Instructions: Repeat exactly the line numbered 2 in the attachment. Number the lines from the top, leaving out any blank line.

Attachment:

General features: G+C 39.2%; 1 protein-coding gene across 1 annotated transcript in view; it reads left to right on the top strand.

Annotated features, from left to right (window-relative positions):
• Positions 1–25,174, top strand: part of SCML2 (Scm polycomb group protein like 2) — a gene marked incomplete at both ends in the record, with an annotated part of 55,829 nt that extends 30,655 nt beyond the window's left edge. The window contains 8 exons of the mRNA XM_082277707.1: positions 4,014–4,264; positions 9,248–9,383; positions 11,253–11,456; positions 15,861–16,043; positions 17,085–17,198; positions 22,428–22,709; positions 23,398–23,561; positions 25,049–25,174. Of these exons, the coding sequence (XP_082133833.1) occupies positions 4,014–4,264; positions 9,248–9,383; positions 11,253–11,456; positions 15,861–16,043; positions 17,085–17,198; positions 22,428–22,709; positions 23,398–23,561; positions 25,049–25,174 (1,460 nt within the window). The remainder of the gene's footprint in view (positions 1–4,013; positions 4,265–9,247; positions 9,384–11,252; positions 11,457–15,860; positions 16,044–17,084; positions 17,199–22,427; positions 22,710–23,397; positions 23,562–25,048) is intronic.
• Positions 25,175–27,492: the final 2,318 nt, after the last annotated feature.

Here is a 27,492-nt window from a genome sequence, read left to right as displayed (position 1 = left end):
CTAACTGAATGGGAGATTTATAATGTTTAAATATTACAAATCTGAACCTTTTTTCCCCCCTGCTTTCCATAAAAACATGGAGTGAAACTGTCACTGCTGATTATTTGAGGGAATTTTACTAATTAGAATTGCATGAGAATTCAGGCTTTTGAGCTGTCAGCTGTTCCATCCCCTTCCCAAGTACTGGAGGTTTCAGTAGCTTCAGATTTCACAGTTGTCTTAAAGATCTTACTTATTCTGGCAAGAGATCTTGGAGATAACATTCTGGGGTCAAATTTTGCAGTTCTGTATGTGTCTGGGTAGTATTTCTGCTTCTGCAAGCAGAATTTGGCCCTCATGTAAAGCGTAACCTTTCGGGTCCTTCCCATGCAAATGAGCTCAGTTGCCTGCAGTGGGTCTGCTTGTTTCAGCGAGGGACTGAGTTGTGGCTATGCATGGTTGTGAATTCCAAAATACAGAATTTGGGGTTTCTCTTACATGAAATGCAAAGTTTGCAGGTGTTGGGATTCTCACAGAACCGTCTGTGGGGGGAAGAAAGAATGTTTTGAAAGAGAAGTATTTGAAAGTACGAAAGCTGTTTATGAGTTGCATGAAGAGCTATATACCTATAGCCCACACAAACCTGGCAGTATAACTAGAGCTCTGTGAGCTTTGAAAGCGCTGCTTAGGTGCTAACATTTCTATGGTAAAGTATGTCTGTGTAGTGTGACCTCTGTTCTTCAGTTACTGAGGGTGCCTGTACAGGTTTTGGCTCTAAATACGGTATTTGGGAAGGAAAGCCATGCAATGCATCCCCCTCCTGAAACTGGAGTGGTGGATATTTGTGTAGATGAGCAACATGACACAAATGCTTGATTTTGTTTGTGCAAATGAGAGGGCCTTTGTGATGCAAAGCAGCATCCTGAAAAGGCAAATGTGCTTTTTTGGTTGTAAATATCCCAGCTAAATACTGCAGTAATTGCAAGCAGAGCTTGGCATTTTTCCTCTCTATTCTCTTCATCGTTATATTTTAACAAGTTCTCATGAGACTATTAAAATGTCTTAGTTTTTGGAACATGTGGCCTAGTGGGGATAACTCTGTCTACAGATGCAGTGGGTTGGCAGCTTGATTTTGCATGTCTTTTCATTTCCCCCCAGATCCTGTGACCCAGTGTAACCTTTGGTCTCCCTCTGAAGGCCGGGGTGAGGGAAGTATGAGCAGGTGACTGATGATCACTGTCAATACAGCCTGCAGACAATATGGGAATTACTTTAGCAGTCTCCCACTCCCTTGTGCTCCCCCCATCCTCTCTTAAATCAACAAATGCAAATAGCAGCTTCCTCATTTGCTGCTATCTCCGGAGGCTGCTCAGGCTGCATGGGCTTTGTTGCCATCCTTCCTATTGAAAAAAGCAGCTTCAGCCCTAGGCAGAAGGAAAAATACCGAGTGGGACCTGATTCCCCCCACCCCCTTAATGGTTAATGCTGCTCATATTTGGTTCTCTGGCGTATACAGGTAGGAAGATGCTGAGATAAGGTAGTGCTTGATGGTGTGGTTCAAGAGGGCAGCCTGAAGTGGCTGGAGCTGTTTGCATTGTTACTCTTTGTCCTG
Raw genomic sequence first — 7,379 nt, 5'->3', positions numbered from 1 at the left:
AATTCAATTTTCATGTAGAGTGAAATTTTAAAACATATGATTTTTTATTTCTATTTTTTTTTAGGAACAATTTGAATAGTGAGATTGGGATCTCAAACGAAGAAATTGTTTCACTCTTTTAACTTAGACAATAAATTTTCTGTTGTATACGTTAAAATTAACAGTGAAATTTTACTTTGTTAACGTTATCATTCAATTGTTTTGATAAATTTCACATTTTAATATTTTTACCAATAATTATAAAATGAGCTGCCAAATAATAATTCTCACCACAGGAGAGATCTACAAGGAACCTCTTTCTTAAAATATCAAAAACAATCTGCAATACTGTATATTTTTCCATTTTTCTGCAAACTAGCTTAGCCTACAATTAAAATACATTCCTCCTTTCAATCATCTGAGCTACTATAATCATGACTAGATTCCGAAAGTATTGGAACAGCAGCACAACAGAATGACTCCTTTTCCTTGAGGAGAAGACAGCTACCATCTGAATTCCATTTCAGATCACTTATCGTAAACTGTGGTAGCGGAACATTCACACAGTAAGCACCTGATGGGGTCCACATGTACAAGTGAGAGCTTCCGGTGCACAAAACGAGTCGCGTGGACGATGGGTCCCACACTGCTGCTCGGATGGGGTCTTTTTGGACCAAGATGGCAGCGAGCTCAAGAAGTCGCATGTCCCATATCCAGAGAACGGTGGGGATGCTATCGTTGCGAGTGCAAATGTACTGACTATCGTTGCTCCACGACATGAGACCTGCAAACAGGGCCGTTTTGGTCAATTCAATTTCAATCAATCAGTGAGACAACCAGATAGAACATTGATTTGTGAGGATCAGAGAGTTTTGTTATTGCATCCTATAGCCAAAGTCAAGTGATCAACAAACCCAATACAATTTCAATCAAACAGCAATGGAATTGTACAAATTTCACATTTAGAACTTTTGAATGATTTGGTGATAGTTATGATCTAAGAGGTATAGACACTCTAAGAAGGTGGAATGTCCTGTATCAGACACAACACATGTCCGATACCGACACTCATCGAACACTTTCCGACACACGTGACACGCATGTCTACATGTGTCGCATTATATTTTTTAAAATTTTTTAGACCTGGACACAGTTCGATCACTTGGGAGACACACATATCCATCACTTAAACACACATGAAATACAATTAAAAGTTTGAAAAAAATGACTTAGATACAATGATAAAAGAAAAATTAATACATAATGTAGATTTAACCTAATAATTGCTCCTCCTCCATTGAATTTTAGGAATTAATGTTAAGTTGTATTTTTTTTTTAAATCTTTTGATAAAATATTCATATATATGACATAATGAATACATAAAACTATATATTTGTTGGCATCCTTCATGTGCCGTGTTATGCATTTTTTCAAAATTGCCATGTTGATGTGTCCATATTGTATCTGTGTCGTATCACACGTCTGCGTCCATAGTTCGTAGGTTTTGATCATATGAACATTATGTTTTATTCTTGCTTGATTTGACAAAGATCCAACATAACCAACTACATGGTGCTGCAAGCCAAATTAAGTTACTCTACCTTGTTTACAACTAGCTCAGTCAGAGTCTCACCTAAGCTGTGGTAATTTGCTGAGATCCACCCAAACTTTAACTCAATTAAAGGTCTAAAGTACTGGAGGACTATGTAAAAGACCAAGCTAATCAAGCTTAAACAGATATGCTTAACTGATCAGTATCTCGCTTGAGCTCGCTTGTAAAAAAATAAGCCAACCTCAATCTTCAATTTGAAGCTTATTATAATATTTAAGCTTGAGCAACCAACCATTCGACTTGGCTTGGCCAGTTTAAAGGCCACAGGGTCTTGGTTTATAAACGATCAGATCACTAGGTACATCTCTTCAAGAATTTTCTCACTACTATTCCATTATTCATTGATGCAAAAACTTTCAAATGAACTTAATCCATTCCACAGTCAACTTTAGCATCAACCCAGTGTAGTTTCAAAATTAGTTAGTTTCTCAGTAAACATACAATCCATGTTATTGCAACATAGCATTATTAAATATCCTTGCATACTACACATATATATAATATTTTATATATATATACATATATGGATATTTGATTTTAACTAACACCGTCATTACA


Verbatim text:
Annotated features, from left to right (window-relative positions):